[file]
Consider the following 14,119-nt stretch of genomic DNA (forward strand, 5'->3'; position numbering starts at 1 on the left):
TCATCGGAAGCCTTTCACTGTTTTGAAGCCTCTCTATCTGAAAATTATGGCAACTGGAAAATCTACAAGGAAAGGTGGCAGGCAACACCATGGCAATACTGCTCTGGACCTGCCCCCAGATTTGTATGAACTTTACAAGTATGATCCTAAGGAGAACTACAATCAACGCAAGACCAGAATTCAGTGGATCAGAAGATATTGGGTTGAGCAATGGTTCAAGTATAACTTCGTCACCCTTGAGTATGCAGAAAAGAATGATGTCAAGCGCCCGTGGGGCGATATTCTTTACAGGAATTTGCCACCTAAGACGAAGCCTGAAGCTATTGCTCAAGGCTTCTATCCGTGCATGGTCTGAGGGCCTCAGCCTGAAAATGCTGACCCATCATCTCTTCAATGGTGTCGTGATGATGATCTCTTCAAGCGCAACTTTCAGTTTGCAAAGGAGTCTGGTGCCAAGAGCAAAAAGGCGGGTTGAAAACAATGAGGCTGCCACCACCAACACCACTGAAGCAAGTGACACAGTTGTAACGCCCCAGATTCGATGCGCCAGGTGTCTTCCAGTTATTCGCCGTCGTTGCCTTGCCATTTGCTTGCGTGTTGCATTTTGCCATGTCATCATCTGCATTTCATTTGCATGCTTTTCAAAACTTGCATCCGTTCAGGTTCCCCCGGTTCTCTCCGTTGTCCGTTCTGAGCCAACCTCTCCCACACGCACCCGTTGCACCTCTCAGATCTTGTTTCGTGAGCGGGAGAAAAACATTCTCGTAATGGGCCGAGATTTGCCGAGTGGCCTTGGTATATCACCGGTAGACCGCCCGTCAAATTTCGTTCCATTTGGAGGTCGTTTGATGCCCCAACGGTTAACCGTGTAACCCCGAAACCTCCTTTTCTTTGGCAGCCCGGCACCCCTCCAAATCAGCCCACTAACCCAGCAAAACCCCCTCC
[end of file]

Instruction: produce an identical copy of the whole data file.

Consider the following 14,119-nt stretch of genomic DNA (forward strand, 5'->3'; position numbering starts at 1 on the left):
TCATCGGAAGCCTTTCACTGTTTTGAAGCCTCTCTATCTGAAAATTATGGCAACTGGAAAATCTACAAGGAAAGGTGGCAGGCAACACCATGGCAATACTGCTCTGGACCTGCCCCCAGATTTGTATGAACTTTACAAGTATGATCCTAAGGAGAACTACAATCAACGCAAGACCAGAATTCAGTGGATCAGAAGATATTGGGTTGAGCAATGGTTCAAGTATAACTTCGTCACCCTTGAGTATGCAGAAAAGAATGATGTCAAGCGCCCGTGGGGCGATATTCTTTACAGGAATTTGCCACCTAAGACGAAGCCTGAAGCTATTGCTCAAGGCTTCTATCCGTGCATGGTCTGAGGGCCTCAGCCTGAAAATGCTGACCCATCATCTCTTCAATGGTGTCGTGATGATGATCTCTTCAAGCGCAACTTTCAGTTTGCAAAGGAGTCTGGTGCCAAGAGCAAAAAGGCGGGTTGAAAACAATGAGGCTGCCACCACCAACACCACTGAAGCAAGTGACACAGTTGTAACGCCCCAGATTCGATGCGCCAGGTGTCTTCCAGTTATTCGCCGTCGTTGCCTTGCCATTTGCTTGCGTGTTGCATTTTGCCATGTCATCATCTGCATTTCATTTGCATGCTTTTCAAAACTTGCATCCGTTCAGGTTCCCCCGGTTCTCTCCGTTGTCCGTTCTGAGCCAACCTCTCCCACACGCACCCGTTGCACCTCTCAGATCTTGTTTCGTGAGCGGGAGAAAAACATTCTCGTAATGGGCCGAGATTTGCCGAGTGGCCTTGGTATATCACCGGTAGACCGCCCGTCAAATTTCGTTCCATTTGGAGGTCGTTTGATGCCCCAACGGTTAACCGTGTAACCCCGAAACCTCCTTTTCTTTGGCAGCCCGGCACCCCTCCAAATCAGCCCACTAACCCAGCAAAACCCCCTCC